The police we want

07 Jan, 2018 - 00:01 0 Views
The police we want

The Sunday Mail

The first step towards redemption is sincere introspection; sustainable change comes from within.

As long as half truths are told, transformation remains a fallacy.

But then it is never easy to admit one’s shortfalls. To point out all ugly spots and recommend their cleaning with salty water.

It is never easy to be a prodigal son (or daughter).

Yet, this is a necessary discomfort that must be endured before the sun shines again.

Damascene moments are a rarity in the Zimbabwe Republic Police.

With the bright lights of accountability suddenly shining on them, police have had to confess their transgressions and are charting a clean way forward.

During Operation Restore Legacy, officers were holed up in their work stations for nearly a month and fortuitously got the chance to look themselves in the mirror.

The image that stared back at them was ghastly – a greedy and corrupt but rather ineffective police force that had severed all ties with the public it ought to serve.

For years, the general public had been trying to tell the ZRP that bad apples in the force, who happened to be in the majority, had abandoned their mandate of maintaining law and order, protecting and securing lives and people’s property.

Instead, they were now expending their energy on chasing dirty money, not criminals.

Of course, it fell on deaf ears.

For the love of money, this not-for-profit organisation hunted money with great fortitude, making the national tax collector green with envy.

The result was breached trust and great animosity between the people and the police force. While the police, through their very effective mouthpiece Senior Assistant Commissioner Charity Charamba, almost always defended their actions, the public never bought it.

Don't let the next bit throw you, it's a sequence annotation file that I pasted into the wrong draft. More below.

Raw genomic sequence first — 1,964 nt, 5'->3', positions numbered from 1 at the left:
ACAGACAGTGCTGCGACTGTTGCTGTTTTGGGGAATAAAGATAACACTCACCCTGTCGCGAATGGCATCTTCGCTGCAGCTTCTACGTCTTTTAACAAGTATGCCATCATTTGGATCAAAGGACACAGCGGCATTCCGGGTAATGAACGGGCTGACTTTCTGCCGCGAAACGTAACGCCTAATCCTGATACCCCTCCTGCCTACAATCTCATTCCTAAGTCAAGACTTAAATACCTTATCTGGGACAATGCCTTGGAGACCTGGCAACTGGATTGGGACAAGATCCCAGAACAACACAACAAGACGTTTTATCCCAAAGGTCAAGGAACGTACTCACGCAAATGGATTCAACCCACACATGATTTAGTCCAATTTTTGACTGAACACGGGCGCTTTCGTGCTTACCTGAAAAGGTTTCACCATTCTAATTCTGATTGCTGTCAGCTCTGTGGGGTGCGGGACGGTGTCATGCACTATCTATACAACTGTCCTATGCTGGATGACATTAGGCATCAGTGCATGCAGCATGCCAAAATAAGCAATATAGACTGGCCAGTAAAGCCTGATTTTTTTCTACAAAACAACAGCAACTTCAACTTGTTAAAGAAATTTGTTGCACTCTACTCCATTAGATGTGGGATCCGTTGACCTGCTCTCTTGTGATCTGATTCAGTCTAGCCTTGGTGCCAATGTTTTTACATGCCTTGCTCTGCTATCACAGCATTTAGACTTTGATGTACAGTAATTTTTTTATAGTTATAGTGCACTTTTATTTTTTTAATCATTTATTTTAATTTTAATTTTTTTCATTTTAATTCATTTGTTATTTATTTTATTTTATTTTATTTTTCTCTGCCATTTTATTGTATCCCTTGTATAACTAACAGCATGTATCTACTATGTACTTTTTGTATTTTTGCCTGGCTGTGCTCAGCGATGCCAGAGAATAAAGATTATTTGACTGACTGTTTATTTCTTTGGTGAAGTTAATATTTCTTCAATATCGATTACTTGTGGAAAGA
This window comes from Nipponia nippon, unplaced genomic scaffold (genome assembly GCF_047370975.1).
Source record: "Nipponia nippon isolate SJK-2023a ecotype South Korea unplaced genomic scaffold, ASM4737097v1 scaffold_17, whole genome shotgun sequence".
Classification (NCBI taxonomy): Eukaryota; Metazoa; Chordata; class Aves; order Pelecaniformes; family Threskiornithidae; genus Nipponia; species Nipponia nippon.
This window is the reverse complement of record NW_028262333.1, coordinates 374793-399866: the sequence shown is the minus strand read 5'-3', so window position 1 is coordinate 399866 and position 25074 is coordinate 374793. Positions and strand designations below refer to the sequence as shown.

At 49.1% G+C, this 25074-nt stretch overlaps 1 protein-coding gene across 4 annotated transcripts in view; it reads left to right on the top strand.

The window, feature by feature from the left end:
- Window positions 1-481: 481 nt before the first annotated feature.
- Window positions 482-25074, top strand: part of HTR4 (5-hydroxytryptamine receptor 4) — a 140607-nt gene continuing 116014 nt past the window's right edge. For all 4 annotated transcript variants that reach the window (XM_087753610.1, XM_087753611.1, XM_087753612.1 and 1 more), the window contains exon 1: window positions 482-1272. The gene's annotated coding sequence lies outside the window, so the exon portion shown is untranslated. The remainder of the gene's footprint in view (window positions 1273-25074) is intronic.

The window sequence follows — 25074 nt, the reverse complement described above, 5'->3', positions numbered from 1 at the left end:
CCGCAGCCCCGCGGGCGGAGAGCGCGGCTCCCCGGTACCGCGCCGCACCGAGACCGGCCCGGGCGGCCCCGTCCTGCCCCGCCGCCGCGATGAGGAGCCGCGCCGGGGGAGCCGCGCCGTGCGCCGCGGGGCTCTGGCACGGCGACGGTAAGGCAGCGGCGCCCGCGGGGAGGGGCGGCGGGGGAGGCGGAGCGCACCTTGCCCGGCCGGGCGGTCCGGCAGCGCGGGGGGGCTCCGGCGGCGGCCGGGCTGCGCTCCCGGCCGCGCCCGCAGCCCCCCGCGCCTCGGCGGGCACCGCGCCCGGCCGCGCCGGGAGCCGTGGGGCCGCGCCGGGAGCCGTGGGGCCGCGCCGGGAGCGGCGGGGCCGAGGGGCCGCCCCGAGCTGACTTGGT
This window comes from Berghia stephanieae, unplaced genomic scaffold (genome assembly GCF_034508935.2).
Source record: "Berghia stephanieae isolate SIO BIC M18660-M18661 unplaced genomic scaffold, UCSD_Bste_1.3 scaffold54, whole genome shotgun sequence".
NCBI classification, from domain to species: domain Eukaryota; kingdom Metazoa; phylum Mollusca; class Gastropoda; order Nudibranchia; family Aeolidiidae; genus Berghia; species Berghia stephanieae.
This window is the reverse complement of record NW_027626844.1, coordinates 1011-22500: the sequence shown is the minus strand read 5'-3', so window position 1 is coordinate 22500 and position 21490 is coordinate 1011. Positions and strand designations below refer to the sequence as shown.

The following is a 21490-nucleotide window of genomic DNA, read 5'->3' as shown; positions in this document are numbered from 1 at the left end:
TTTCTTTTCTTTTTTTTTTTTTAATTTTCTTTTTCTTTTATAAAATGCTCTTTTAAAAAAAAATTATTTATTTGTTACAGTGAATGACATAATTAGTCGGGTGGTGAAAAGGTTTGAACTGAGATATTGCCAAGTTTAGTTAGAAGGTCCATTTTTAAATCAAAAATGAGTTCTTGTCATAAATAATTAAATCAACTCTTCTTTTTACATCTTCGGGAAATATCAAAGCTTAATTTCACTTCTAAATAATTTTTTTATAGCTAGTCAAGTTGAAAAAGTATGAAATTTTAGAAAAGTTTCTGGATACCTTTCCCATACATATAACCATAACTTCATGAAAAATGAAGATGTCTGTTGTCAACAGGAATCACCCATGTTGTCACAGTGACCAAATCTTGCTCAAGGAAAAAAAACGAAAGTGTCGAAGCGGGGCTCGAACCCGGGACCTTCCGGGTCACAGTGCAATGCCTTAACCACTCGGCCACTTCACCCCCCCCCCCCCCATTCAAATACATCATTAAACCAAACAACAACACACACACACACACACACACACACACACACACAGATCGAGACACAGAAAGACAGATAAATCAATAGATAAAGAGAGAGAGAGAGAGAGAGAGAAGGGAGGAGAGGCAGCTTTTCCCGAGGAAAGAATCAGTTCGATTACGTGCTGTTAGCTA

But over the last month, things have happened and a new breed of police officers seems to be in the making.

Acting Police Commissioner-General Godwin Matanga, the man who is leading the country’s police force, captured it remarkably well.

“Kugona chivi kuzvituka. May I, therefore, urge all of us to self-introspect, accept that our challenges emanate from lack of or inadequate supervision and unbecoming actions by some of our members, which have no doubt eroded public trust, faith and confidence in the police service,” he told senior officers in Harare last month.

The National Traffic Branch has also come up with an 11-point commitment plan to improve relations with members of the public.

The plan commits the force to shun withholding driver’s licences without written consent of the owners, detaining motorists at roadblocks unnecessarily and inconveniencing law-abiding motorists, among other aspects.

When all of these commitments were made early last month, they sounded too good to be true.

In fact, doomsayers were confident the police force would fail and tumble back to its old habits.

They are still waiting for that to happen. They might have to wait for a very long time.

It’s been a month now and the police have stuck to the script. The number of roadblocks has significantly reduced to just one per 100-kilometre radius, even on highways.

Traffic cops are extremely polite in their interactions with the public and do not demand spot fines.

Crime scenes are being attended to with urgency.

The ZRP seems to have embraced the new dispensation and is celebrating it with an array of positive changes.

That is the police we want.

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